At some point I got fed up not really knowing what I was doing, and forced myself to at least pick up the guitar regularly. I looked into learning some scales, and to try and play some lead parts from bands like the Smashing Pumpkins that always seemed impossibly difficult before. After a few false starts, it didn’t take long before I noticed a vast improvement over a fairly short space of time. Once I sat down and consciously made an effort to understand what I was playing, or stuck with tricky songs until I got them right, it was as if a lot of things clicked into place at once. It was as if my muscle memory machinations synched up with this new knowledge of the neck, and I was no longer as afraid of picking, or that if I improvised I would hit a duff note.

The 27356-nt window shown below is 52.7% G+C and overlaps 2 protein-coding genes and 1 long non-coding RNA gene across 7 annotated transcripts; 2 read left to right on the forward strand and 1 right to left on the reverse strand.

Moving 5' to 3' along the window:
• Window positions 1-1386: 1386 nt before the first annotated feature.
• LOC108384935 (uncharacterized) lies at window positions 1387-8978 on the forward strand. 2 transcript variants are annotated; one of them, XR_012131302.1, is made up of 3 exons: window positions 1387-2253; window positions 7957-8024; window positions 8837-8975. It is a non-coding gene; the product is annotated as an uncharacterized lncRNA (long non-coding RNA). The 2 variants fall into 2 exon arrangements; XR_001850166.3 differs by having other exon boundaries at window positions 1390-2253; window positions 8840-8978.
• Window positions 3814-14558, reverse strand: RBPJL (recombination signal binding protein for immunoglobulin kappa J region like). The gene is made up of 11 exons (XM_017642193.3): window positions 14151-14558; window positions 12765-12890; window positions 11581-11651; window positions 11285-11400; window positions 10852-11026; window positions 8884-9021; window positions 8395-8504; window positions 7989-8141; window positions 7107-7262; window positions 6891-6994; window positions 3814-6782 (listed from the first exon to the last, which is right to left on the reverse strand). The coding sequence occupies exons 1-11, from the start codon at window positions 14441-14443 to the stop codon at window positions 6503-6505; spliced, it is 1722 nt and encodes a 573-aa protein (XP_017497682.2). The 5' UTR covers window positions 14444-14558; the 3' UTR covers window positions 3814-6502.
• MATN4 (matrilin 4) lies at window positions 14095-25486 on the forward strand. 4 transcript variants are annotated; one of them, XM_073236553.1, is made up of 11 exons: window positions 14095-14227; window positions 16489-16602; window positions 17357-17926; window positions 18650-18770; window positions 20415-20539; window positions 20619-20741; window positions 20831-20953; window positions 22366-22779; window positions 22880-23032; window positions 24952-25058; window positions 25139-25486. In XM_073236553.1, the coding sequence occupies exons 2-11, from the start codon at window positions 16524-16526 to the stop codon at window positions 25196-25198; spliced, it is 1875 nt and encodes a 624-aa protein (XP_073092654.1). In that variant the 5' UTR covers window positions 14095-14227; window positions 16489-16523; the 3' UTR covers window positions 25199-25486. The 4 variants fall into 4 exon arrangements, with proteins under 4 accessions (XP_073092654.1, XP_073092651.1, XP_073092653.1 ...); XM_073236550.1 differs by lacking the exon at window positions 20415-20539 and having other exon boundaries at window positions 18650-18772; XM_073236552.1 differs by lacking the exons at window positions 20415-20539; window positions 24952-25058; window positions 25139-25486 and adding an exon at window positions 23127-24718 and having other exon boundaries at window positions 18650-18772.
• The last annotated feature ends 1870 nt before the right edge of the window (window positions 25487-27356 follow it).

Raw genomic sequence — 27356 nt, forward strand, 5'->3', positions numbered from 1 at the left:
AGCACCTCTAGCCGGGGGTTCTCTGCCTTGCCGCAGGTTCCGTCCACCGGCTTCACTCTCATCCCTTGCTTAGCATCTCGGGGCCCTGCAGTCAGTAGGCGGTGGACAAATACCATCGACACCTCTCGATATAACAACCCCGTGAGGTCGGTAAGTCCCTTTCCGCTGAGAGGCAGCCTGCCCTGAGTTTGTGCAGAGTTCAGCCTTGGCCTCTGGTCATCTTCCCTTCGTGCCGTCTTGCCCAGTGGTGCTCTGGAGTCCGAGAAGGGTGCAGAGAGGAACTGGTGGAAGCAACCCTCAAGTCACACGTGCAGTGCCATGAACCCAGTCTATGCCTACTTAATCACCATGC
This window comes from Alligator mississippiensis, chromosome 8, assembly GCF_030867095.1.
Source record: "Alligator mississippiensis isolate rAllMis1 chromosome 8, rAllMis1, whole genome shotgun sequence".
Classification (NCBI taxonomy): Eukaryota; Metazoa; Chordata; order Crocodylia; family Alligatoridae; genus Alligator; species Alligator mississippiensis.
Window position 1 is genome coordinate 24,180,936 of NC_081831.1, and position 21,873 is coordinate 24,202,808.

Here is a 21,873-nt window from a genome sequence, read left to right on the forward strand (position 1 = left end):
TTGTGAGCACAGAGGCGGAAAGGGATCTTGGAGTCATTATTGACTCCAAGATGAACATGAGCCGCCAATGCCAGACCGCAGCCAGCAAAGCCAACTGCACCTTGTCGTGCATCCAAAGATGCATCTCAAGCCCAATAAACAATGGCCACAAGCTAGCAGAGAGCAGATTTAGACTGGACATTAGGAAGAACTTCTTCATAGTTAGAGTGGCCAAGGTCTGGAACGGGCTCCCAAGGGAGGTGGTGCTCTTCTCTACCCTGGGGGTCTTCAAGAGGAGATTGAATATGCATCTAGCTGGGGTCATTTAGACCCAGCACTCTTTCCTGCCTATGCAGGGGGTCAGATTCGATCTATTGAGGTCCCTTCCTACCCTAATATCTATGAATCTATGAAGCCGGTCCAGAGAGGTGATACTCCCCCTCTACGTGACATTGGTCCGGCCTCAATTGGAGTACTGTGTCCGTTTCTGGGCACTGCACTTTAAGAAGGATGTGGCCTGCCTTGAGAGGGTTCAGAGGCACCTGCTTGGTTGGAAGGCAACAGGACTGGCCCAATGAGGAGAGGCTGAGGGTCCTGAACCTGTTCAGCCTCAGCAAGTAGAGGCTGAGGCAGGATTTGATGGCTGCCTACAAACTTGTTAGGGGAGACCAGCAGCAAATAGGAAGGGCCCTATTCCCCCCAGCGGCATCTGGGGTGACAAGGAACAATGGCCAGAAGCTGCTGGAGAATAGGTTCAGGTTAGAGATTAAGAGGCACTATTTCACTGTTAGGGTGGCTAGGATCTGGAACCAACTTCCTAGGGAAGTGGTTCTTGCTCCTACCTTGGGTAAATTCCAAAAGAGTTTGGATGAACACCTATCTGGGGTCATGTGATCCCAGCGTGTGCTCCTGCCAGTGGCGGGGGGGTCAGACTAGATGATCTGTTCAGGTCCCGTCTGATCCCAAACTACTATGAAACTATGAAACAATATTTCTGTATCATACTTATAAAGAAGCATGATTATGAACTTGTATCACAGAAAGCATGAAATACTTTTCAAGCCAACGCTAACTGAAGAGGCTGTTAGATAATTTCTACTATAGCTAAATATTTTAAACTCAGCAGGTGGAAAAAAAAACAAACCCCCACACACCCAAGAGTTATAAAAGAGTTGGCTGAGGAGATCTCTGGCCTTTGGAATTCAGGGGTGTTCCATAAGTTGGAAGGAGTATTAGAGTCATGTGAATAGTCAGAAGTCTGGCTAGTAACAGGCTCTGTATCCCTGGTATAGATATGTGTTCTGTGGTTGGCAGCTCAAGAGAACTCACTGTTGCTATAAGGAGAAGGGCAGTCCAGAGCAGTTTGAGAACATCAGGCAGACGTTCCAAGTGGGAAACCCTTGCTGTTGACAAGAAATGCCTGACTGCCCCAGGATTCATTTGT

Now, I deliberately try and develop different styles of playing that I would never normally bother with (tapping, shredding, etc) – using a metronome to keep me on the straight and narrow. Even if I never really get to a decent level with these specific skills, I now actually enjoy playing guitar – and miss it if when I can’t. Weird.
When it comes to theory, one thing in particular that I found incredibly useful was to learn how the Circle of Fifths works. This provides a quick and easy way to understand different notes in a scale, what keys work with which, etc. Somebody had told me to do this a long time ago and I never bothered, but when I actually took the time to sit and make sense of it, it was mind blowing – like a secret key had unlocked all this musical theory that I thought was impossible to grasp before. I even got a Circle of Fifths watch to remind me how it works…